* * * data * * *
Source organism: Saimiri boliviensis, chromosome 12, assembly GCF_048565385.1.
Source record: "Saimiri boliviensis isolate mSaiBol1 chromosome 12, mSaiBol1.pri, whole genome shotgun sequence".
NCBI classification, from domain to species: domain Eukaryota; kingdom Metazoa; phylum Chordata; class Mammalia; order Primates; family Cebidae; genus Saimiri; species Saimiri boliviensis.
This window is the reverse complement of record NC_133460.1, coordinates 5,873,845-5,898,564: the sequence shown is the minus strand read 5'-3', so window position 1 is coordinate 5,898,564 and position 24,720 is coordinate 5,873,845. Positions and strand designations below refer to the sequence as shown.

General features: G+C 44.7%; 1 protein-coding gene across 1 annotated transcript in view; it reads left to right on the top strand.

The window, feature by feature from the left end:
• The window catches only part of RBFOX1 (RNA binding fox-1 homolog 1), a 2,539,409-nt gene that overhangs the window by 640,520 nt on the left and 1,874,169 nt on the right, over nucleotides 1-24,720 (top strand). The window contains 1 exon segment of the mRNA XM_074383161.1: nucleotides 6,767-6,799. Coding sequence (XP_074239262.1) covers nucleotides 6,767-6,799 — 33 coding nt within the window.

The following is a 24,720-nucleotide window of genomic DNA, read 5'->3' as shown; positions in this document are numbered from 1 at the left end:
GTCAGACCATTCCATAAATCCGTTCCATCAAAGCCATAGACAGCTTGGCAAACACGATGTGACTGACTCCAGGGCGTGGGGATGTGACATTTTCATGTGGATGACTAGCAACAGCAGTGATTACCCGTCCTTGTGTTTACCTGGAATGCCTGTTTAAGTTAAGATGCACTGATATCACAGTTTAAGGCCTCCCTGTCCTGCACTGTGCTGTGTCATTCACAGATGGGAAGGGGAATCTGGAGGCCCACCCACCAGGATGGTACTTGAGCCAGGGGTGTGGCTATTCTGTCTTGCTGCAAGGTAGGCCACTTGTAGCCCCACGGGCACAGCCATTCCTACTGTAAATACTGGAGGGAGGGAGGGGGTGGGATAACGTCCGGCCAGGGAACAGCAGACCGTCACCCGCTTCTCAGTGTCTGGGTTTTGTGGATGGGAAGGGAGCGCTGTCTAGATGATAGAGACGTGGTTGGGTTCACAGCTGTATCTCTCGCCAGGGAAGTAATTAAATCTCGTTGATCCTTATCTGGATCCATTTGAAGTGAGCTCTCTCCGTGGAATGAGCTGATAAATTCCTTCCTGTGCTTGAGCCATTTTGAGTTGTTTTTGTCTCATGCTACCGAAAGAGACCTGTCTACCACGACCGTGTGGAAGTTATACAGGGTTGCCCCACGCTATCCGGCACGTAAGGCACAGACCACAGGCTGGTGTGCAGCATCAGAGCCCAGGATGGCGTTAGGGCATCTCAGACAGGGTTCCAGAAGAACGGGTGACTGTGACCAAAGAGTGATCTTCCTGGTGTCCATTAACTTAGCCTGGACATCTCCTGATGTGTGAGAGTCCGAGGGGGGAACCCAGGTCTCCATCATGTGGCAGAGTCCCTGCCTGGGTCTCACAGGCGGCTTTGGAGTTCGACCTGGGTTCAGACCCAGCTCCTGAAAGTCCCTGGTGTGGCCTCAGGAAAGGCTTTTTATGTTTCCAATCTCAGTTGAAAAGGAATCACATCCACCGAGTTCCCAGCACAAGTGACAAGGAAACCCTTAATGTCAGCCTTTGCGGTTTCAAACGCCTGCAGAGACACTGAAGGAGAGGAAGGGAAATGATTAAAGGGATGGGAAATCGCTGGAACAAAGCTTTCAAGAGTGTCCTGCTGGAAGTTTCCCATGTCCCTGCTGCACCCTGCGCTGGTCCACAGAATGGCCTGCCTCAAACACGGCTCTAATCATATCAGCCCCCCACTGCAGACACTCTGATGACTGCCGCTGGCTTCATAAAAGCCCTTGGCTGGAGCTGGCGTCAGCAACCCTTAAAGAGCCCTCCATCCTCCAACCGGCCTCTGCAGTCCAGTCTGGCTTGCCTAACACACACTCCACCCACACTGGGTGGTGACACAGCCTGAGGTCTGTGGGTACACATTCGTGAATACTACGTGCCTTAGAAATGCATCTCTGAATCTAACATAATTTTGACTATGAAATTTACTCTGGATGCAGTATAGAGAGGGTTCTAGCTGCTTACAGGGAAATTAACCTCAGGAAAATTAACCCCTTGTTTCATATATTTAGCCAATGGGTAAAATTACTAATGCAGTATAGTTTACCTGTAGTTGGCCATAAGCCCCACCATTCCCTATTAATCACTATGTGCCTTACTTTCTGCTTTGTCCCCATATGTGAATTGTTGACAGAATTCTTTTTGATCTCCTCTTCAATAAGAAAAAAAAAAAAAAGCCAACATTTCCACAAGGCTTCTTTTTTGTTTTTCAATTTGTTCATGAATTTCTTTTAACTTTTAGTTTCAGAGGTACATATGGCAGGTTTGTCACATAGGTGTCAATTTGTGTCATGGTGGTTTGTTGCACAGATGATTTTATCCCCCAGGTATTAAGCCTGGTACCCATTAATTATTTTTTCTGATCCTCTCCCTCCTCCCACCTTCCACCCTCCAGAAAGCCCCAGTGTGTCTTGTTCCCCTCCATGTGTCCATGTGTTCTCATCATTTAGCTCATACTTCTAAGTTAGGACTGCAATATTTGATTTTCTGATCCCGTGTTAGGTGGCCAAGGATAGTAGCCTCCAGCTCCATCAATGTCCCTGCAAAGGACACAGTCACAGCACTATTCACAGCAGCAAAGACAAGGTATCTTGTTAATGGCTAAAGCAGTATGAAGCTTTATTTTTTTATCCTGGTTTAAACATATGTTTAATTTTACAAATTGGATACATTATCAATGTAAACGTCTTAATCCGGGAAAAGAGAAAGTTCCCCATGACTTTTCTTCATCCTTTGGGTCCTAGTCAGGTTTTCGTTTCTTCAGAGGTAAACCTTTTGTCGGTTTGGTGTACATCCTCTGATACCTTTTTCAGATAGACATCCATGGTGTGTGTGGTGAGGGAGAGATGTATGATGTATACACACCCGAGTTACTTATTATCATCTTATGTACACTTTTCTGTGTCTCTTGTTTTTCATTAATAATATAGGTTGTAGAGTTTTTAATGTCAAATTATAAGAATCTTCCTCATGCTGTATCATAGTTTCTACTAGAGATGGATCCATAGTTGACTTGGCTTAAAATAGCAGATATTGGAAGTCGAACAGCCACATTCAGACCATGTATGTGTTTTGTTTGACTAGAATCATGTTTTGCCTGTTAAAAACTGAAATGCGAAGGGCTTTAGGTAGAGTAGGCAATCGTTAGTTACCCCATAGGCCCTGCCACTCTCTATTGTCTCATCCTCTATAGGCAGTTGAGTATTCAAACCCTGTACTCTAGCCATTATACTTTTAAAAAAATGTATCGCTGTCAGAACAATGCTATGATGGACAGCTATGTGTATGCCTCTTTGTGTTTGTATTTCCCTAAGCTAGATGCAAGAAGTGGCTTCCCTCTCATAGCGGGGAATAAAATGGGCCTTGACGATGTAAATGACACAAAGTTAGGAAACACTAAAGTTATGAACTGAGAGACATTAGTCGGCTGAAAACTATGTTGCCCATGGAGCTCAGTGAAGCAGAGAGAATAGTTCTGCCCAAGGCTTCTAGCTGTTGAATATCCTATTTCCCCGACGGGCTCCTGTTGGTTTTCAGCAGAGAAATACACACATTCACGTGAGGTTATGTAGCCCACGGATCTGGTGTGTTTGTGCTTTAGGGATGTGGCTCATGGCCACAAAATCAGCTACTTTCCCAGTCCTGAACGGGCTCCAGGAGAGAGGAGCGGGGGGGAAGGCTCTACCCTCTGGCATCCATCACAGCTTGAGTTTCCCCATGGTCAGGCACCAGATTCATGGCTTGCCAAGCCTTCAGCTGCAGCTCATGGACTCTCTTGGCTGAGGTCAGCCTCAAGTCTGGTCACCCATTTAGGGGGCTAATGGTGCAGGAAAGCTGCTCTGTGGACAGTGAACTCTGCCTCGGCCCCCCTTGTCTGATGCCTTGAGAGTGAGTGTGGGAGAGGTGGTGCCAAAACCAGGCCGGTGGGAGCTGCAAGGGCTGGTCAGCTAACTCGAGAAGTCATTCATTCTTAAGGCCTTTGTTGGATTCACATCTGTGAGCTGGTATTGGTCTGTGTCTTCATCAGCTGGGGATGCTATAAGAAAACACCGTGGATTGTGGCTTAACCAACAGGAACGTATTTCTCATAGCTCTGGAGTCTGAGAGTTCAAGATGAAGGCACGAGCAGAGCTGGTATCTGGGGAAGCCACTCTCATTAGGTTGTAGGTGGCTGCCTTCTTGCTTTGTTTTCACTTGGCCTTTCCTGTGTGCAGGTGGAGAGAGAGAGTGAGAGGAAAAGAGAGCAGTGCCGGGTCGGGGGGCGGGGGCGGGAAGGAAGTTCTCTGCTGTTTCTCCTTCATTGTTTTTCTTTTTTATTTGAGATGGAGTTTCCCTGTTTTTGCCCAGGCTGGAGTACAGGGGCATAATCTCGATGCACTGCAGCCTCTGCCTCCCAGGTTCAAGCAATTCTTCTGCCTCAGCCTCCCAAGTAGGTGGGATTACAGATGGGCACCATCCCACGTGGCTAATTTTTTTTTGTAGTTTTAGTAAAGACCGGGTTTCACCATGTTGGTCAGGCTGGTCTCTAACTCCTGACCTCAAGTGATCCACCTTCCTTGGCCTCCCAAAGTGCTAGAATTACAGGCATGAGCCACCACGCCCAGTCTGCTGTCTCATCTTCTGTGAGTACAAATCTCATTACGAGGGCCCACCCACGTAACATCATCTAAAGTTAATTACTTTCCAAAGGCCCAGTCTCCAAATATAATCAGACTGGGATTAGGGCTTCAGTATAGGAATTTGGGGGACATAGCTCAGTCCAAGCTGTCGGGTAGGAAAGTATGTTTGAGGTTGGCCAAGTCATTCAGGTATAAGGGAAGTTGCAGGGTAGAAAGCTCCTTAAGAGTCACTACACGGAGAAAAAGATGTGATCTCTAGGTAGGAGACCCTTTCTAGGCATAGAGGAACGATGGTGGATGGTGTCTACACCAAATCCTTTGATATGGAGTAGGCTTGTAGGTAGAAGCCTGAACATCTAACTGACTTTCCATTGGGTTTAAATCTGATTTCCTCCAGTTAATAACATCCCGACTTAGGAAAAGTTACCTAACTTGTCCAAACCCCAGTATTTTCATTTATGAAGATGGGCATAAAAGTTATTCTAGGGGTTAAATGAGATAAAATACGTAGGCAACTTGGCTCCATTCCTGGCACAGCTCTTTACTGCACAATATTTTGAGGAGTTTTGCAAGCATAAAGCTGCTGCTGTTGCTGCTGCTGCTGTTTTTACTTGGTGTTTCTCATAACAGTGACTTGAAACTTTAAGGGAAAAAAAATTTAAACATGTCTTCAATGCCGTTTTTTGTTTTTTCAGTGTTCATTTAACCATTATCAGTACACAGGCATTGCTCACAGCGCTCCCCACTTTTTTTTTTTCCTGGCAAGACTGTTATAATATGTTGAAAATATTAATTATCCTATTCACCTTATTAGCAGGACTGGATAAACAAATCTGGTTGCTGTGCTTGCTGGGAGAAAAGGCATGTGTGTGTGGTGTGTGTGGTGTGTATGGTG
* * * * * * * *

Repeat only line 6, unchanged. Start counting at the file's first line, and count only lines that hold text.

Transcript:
The window, feature by feature from the left end: